Thursday, November 19, 2009

Real Health Reform: Positions for Progressives

What Now

It has been both an exhilarating time for progressives and a bumpy one: the House passed a bill (yay) with a public option (yay). These are victories for progressives, inside and outside of Congress: we made this happen.

But House leaders caved at the last minute to an anti-abortion spoiler, the Stupak-Pitts amendment, and dropped a popular provision proposed by Rep. Dennis Kucinich to protect states that opt for single payer systems from lawsuits under ERISA.

Many of us who both support and desperately need health reform are still trying to make sense of the news of the last week. Advocates and the public need to be unified and energized for the final push to get the best possible bill through the Senate and back through the conference committee with the House.

Here’s what we think all Senators need to hear, and why:

1. The House bill is a major achievement. Preserve and expand on its strong points, including the public option.
There is a lot here for access, quality, affordability and cost control, in fact more than there was in any of the bills that passed through the House Committees. The public option is likely to be more robust than the Congressional Budget Office’s preliminary projection.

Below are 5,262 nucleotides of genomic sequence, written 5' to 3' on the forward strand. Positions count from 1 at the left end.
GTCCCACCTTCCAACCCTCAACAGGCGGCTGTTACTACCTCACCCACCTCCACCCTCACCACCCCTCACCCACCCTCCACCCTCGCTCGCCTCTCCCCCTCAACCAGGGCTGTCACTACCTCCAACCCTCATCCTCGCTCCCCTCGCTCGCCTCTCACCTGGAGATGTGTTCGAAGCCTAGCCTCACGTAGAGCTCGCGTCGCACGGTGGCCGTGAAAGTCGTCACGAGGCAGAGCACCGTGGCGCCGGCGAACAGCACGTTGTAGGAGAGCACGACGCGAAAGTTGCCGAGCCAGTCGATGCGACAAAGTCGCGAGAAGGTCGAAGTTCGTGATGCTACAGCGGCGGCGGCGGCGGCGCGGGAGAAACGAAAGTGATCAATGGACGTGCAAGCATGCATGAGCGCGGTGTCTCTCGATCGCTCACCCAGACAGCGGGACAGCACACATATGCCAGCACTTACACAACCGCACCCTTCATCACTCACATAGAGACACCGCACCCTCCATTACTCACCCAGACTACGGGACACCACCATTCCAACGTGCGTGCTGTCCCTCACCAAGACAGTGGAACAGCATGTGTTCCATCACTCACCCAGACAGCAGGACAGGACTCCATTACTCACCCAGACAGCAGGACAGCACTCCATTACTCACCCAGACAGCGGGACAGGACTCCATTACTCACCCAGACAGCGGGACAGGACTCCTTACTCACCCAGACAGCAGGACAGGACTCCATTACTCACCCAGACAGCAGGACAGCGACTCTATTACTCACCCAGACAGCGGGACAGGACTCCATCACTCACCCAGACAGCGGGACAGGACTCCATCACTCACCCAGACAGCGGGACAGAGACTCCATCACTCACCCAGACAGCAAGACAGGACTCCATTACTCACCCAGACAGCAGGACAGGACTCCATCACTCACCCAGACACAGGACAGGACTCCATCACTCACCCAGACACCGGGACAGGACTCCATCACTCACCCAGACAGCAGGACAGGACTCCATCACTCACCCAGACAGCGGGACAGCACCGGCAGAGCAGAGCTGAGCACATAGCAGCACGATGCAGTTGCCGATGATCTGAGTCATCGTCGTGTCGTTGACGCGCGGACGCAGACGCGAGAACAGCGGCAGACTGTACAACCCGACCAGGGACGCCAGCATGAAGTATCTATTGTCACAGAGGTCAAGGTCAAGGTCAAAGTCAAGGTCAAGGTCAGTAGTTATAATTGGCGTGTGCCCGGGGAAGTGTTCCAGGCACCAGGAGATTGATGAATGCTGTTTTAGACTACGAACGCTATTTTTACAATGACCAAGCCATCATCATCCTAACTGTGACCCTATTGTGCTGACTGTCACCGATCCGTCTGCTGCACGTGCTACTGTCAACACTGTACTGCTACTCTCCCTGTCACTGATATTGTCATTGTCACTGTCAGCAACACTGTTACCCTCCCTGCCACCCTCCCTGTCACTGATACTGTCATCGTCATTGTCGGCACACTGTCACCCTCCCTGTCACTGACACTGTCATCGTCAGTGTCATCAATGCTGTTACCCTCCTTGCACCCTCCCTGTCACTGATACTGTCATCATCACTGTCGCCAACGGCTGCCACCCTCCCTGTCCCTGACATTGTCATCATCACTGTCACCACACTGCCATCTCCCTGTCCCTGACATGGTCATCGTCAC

2. We need to advance reproductive rights, not retreat.
The anti-abortion amendment is a real threat and a wake-up call.
We can beat it. Many members who voted “yes” on Stupak are on record as pro-choice.
Pro-choice energy can propel reform forward.

3. Protect single payer states from ERISA lawsuits.
It is important to continue to point this out and to organize for single payer, and against the for-profit private insurance industry States will be a far cry further in the march toward single payer if we can win waivers from federal obstacles including ERISA.

The House is still in play; they will be involved in the conference with the Senate, and will vote again on final passage. Our messages to House members depends on how they voted. (See Tables on p. 8):

1. Voted Yes on the bill and No on the Stupak Amendment (178 Democrats): Thank you! You’re the progressive Democratic majority. Help us win the ERISA waiver, and keep what we’ve won.
2. Voted Yes on the bill and Yes on Stupak: Stick with the bill and stick up for women. [For those historically pro-choice: Shame on you for voting Yes on Stupak]
3. Voted No on the bill and No on Stupak: Thanks for opposing Stupak. I’m asking you to stand up for health care reform now and support the bill.
4. Voted No on the bill and Yes on Stupak: We need health care reform now, and need our member of Congress to stick up for women. Will you change your vote and stand up for health reform and for women? [For those historically pro-choice: Shame on you for voting Yes on Stupak]

(for full statement and to see how Menbers voted go to:

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